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mechanical engineering team comprised of Matthew Woodruff, Matt Doherty, Geoff Hoover, and Kristen Whitney has won the fourth-year engineering design competition sponsored by The Liberty Motor Company of Oakville, Ontario. The team’s winning design was a concept that proposed a redesign of the rear-axle assembly of a Honda Odyssey van to accommodate a wheelchair ramp conversion. Team members will share the $3,500 prize. The Liberty Motor Company provides low-floor, rear-entry wheelchair accessible vans and van modifications for people with disabilities and for wheelchair taxi, paratransit, and non-emergency applications in Canada and the United States. President Simon Jones said the company plans to incorporate the winning design into its line of products and services. Twenty-six McMaster teams submitted proposals for this year’s competition. Three teams were selected as finalists and

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Members of the design teams together with Simon Jones and Gerry Bourne (far right) from The Liberty Motor Company Inc.

worked directly with The Liberty Motor Company to further develop their concepts. Competitions like this provide an opportunity for students to apply their studies in a real-world application, gain experience c

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and make a meaningful contribution, said Samir Ziada, chair of the Department of Mechanical Engineering. “We never cease to be amazed by the ingenuity of our students.” N

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Software engineering students shine at CS Games

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eam Blue Screen of Death, a group of McMaster software engineering students, won top ranking at a recent CS Games competition in Montreal, Quebec. McMaster's team finished in second place overall, and placed first in the Team Software Engineering and Gaming competitions. Hosted by l'École de technologie supérieure (ÉTS) of Montréal in March, the 2006 Games were well attended, with a record participation of over 300 students and 33 teams from across North America. The Games consist of 13 separate competitions (Artificial Intelligence, The Challenge, Team Software Engineering, Assembly, Xtreme Programming, Web Design, Debugging, Algorithm, Gaming, Scavenger Hunt, Scripthink Big, Sports, and Participation), in addition to a final group game. Team Blue Screen of Death member Brian Hogg describes the contests as grueling. "The Gaming session involved an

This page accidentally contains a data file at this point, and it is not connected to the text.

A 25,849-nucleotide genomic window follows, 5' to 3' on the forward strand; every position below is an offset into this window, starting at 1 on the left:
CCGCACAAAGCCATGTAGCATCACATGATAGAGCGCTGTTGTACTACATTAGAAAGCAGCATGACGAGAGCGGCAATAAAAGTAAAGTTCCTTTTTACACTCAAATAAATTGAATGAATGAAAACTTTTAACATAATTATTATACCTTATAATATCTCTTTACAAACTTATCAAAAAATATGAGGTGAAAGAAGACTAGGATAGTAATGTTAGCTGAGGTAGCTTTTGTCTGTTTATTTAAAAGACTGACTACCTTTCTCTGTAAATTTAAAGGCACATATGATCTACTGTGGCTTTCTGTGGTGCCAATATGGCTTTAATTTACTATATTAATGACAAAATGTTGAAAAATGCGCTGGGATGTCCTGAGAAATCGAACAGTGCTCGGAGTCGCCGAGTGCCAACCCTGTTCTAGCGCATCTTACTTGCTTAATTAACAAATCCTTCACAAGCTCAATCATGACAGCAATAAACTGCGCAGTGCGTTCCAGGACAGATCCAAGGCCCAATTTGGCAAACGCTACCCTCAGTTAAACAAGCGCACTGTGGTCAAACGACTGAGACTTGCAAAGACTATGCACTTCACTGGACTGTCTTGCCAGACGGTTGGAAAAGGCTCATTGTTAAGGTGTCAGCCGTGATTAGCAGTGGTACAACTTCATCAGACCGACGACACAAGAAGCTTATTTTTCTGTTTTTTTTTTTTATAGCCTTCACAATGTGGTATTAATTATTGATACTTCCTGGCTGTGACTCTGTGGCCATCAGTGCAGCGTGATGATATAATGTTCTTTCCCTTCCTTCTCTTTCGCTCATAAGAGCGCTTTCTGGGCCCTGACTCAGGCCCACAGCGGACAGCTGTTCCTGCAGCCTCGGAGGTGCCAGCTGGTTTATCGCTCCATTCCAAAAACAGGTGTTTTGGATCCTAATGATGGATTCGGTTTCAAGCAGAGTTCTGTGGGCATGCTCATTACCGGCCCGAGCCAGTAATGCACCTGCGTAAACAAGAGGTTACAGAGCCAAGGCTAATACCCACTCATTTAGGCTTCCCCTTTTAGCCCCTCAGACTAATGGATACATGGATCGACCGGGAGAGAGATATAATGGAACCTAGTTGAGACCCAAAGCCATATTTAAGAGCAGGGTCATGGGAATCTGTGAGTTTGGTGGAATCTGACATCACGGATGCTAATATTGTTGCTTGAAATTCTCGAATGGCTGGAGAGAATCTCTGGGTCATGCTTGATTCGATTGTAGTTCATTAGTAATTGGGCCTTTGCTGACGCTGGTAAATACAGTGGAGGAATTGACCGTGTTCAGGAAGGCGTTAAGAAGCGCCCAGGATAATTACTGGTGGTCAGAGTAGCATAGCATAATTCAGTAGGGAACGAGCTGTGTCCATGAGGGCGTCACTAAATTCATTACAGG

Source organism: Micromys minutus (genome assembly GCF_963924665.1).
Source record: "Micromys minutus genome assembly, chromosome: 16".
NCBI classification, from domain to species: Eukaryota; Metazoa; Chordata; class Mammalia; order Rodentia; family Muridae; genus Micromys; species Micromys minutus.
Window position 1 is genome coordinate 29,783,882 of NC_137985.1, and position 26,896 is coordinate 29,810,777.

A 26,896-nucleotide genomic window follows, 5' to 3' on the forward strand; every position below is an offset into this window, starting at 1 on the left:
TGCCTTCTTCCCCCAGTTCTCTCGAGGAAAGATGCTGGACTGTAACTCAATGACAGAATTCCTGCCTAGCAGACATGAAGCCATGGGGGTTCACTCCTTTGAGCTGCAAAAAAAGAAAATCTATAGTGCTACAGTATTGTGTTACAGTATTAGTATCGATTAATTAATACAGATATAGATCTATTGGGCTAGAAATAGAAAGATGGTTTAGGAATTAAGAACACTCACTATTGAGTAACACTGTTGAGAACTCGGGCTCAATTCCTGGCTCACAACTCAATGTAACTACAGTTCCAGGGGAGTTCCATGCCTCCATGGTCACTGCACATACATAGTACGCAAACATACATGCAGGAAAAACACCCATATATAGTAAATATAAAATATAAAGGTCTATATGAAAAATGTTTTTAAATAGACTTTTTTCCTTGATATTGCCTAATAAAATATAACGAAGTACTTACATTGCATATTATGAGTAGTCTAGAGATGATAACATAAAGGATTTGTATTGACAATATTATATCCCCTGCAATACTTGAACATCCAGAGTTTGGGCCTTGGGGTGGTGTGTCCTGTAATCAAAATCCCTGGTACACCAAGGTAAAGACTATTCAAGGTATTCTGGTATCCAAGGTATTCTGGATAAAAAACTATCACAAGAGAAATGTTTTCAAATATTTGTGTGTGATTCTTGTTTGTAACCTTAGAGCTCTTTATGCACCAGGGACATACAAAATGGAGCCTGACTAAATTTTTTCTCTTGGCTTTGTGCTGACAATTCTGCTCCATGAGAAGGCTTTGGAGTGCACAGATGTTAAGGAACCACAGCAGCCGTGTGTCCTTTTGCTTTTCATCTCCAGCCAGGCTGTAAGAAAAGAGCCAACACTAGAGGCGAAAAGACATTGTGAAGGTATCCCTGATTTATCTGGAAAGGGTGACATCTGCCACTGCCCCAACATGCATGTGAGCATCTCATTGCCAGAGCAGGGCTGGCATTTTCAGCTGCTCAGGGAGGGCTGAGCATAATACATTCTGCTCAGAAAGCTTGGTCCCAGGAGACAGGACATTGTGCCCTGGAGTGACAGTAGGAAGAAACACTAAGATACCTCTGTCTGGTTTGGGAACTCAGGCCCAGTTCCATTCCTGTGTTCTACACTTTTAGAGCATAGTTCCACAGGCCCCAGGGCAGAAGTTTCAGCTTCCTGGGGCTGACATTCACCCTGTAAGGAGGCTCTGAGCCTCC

honour with all of them." In addition to McMaster, Canada was represented by teams from Queen's, McGill, Concordia, Carleton, Guelph, Brock, Dalhousie and St. Mary's Universities, Polytechnique and l'École de technologie supérieure. The team from the University of Rochester placed first overall.

intense four-hour competition that required excellent teamwork and skill to come out on top." The competitions were held from 9 a.m. to 10:30 p.m. during the 3-day event, and could last up to three hours each. Each competition posed challenges that required knowledge of specific skills and the ability to problem-solve, as Team member Kevin Klinger explains. "Algorithms consisted of writing 'pseudo' code for a variety of problems as well as solving general numerical problems. In AI (Artificial Intelligence), we had to write the code for a player of the game “stratego”. Team member FanFan Huang says the group’s success is proof that Mac software engineers are well-rounded and able to deal with a variety of situations and challenges. "I think I speak for the whole team when I say that we would like to thank all our professors and fellow students for this achievement, and would like to share this